Political Mythologies   /   Spring 2022   /    Thematic—Political Mythologies

The Once and Vital Center

What the middle meant in American politics.

Antón Barba-Kay

Colliding Dark Stars, twentieth century, by Ron Chapman (1931–2012); Photimageon/Alamy Stock Photo.

The more radical an online social experiment is claimed to be, the more
conservative, nostalgic, and familiar the result will actually be.

—Jaron Lanier, You Are Not a Gadget

Joseph Biden’s inaugural was well said and right—his hopeful vision of America’s common loves, his request for a minute of silence for the pandemic dead, his reminder that we are one link in the chain joining the sacrifices of the nation’s past to the promises of its future. The American president’s role is priestly in that it requires him to say the right words at times of crisis or ceremony—words invoking a reality larger than the speaker’s—and Biden assumed that role when he appealed to Americans as “We the People” questing after a more perfect union. It is in the nature of such rituals that, whatever else we think about them, saying those things in earnest continues to matter to making them come true. Here Biden breathed new life into truths lying dormant, retrieving us from stupefaction at the events of January 6 to voice the thought that joy cometh in the morning.

But for a culture as besotted with what is fresh, radical, innovative, and revolutionary as ours, the election of the oldest president in US history remains just remarkably uncool. Nostalgia, left and right, is one of our most powerful political motivations, and Biden is our vinyl president, an anachronism panic-purchased from an AARP catalogue to remind us of a simpler time when Congress legislated and the president was a decent, PG-rated man abiding by the laws of meteorology and object permanence. Biden expresses our collective wishful thinking that we might return to the old normal, or to the kinds of principles redolent of nowstalgic normality: bipartisan negotiation, basic technocratic competence, appeals to truths in common, deliberative persuasion—in sum, the unum part of the Great Seal, or, politically speaking, those characteristics making up the myth known as “The Center”—that thing Americans love to love and hate to hate, but are doing their best to keep unraveling.

It seems clear at this point, during this breathing space between Trump 45 and 47, that the center is not coming back. The new normal consists not in a new pattern but in the inability of a new pattern to settle into place. Even at his best, even when not precariously rifling his mind’s file cabinet for the mot juste, wobbling on the brink of a very senior moment, there has ever been an unsettling undertone to Biden’s moderate words—suppressed exasperation, a strained note of if-you-don’t-knock-it-off-back-there-I’m-going-to-turn-this-car-around, a grimace of worry, as if some part of him knows he is trying to force the convictions we would like to be convinced of, but no longer can be. The recently enacted Infrastructure Investment and Jobs Act was garlanded with the adjective “bipartisan” by all the friendly press, while the headline on Fox News (motto: “We keep your eyes on the Squad”) was “Biden, Democrats celebrate after $1.2 trillion infrastructure bill passes—despite some ‘no’ votes.” Nor was it a given that the bill would pass at all, with its compromises decried as failure and capitulation up to the last moment. Far from demonstrating the continuing viability of the political center, it showed only that one can still motivate the party strays through fear of a new electoral whacking—and that a lot of pork can still buy a little love.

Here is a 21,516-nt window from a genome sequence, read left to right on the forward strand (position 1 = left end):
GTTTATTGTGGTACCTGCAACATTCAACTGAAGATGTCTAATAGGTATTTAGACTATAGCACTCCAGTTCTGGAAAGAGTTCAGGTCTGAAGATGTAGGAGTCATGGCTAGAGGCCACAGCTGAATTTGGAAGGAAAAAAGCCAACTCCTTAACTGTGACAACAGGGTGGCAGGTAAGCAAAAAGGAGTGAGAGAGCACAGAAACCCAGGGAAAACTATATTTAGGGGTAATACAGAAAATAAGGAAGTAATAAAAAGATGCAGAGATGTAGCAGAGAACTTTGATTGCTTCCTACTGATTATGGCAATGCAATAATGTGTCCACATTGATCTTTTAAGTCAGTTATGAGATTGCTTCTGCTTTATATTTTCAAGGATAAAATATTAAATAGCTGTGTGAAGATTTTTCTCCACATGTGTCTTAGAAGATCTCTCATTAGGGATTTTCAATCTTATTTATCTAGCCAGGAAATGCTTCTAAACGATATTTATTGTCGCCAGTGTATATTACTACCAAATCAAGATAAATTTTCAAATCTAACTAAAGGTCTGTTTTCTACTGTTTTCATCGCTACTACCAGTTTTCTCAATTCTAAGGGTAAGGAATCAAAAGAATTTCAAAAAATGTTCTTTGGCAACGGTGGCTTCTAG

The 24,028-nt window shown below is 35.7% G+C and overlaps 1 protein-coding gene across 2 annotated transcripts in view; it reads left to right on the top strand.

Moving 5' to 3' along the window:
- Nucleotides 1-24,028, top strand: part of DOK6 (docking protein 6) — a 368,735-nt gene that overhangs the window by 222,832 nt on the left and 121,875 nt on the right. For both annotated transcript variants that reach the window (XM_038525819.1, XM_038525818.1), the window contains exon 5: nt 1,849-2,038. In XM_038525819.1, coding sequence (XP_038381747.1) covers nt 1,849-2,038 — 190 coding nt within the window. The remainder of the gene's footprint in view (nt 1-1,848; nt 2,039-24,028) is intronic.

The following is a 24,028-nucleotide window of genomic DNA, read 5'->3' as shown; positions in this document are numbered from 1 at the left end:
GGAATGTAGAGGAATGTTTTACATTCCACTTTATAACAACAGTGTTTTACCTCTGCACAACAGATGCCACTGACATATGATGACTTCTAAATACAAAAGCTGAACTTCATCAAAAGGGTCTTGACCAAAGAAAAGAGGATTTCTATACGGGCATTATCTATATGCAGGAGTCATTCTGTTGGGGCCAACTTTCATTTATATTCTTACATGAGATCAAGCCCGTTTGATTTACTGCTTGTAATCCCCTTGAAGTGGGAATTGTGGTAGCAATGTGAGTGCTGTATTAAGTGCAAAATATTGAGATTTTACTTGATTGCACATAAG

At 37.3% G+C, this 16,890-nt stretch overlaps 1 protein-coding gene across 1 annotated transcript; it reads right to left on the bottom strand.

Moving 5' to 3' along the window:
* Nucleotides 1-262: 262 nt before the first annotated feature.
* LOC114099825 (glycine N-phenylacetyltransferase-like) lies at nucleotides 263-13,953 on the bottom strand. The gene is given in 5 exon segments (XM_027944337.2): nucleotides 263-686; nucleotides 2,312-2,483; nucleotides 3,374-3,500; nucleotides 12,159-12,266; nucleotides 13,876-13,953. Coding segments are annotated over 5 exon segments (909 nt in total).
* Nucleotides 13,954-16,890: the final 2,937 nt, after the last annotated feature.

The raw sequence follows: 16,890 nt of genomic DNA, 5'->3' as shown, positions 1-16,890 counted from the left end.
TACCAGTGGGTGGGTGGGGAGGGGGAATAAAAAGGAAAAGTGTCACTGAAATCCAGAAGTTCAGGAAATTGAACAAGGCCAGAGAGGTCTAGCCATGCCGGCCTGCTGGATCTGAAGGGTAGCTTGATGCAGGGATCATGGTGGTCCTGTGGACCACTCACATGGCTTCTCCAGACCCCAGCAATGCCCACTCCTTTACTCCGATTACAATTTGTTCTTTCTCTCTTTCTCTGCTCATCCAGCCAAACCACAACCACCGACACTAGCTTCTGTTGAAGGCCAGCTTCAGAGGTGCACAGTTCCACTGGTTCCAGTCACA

The mythic bipartisan center was never a matter of niceness; it was not a norm of comity, civility, deference, or bonhomie. People used to have more formal manners, but they did not necessarily exercise them in their dealings with one another. The aspersions cast on Lincoln, Hoover, Nixon, or Clinton are no different in zeal or degree from those cast on Trump and Biden—if anything, they were nastier.11x“Words at Play: Nine Insults That Make the Presidential Campaign Seem Civilized,” Merriam-Webster.com, accessed November 29, 2021, https://www.merriam-webster.com/words-at-play/are-presidential-campaigns-getting-nastier-not-really/hermaphroditical. Nor was the center a golden-mean position occupied by high-minded people forbearing from the fray. Politicians appealed to the center because it remained the best way to win the most votes—not because most people wanted to avoid taking extreme sides on any given issue. If Tom Daschle befriended Bob Dole, and Ruth Bader Ginsburg and Antonin Scalia attended the opera together, that was an effect of the comparatively genteel 1990s rather than a cause.